As some of you are already aware, this September I embarked on the Master’s in Conference Interpreting program with Glendon College at York University. At the time of this posting, a month will have already gone by. Time flies when you’re too busy to think!
I kind of feel like my fall should be entitled, Conference Interpreting: The Final Frontier. Because (that’s right, drum roll!) on September 10th I begin classes at Glendon College, York University, for the Master’s in Conference Interpreting (MCI) program.
The start of my classes will mark the culmination of over a decade of work. It´s been sixteen years (half my short lifetime) since I started learning Spanish and French. I’ve already blogged about sweating over the subjunctive, all the hours spent on interpreting tests and several years working as a staff interpreter, so I won’t do it over now. Suffice it to say that it’s been a very long time since I told my professors that I wanted to work at the UN one day. This fall we will see if I’m even close to meeting the challenge.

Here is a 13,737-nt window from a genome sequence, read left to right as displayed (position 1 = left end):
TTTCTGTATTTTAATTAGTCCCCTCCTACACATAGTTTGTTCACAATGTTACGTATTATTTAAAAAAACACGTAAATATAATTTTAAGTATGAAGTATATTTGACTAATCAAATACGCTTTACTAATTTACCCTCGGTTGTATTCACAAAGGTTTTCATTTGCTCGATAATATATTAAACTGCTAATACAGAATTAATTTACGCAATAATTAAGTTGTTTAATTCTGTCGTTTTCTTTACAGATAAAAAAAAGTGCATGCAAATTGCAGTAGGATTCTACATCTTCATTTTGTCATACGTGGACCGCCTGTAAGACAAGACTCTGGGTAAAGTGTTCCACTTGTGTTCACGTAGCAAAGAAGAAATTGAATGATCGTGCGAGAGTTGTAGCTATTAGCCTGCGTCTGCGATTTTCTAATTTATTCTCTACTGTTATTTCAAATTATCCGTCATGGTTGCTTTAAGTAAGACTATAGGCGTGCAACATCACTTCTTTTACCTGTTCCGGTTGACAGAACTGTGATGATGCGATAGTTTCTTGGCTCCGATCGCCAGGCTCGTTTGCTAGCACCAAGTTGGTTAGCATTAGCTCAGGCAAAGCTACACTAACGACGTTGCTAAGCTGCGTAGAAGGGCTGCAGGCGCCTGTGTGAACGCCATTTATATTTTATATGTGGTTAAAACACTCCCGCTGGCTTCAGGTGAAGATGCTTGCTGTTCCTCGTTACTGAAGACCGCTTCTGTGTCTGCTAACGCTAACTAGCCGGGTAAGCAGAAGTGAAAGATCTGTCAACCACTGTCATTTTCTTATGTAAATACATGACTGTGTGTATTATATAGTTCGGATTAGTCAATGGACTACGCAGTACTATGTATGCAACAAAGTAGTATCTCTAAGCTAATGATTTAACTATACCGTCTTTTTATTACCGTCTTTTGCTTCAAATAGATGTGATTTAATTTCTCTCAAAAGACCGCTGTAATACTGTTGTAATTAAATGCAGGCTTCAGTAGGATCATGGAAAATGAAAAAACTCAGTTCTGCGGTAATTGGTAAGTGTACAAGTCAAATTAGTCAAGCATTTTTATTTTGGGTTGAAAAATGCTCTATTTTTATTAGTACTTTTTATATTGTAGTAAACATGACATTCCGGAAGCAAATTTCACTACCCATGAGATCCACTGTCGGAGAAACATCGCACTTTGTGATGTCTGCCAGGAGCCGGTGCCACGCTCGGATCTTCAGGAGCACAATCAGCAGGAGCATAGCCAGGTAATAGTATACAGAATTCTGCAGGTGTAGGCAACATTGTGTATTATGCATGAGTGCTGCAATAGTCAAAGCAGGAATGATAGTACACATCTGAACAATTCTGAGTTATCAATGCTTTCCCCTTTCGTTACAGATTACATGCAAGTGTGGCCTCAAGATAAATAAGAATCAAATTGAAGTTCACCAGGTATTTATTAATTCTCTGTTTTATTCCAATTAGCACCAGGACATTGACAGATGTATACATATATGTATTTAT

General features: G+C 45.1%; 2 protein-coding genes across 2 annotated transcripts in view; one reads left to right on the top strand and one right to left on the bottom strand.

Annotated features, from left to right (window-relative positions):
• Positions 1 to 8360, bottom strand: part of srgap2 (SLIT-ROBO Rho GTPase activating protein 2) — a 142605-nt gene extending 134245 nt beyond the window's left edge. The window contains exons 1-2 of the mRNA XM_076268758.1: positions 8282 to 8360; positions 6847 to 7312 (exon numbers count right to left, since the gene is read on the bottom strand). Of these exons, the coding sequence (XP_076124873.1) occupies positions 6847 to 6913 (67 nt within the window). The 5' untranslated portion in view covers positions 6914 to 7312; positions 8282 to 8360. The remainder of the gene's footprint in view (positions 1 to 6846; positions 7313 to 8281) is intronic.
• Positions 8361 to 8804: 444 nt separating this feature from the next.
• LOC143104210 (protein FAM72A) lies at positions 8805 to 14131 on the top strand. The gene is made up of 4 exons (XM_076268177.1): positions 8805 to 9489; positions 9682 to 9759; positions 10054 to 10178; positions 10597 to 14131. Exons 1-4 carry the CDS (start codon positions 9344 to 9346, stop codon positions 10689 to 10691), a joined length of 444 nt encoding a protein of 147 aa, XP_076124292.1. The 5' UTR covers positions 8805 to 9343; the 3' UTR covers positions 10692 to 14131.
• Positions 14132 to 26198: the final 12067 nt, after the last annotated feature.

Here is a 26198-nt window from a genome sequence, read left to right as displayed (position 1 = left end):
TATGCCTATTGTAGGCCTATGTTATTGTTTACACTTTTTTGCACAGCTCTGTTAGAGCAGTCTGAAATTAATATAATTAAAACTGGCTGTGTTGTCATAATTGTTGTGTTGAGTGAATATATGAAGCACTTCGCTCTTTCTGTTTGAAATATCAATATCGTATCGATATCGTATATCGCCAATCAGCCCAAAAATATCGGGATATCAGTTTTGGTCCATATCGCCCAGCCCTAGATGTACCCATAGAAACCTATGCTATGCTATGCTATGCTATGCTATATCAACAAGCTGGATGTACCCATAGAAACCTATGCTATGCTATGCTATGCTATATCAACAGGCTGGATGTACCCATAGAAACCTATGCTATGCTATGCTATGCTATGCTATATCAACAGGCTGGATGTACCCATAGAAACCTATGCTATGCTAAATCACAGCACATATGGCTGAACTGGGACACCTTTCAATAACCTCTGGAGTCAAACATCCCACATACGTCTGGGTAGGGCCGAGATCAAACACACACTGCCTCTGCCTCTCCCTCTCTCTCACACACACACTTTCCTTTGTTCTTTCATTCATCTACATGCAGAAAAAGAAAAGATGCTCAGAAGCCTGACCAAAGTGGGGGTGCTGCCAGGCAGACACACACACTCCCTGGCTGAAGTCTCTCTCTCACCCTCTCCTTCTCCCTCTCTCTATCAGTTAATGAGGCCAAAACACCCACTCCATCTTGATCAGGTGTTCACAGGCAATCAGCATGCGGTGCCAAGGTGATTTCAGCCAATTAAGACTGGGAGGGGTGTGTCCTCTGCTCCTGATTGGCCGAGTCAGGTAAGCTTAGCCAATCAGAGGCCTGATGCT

The problem with court interpreting is that it’s messy. Heck, life is messy, and court interpreting is just a manifestation of our daily struggle with chaos.
Allow me to explain.
For months now I have been mentoring students to study for their tests; notably I’ve been coaching them for the federal exam, which is fast approaching. And tests, of course, are their own embodiment of the devil incarnate. But in a way, they are so simple. Tests are black and white. Points are awarded or not. A phrase is in the dictionary, or it isn’t. In other words, tests are clean. Continue reading “Interpreting for Justice”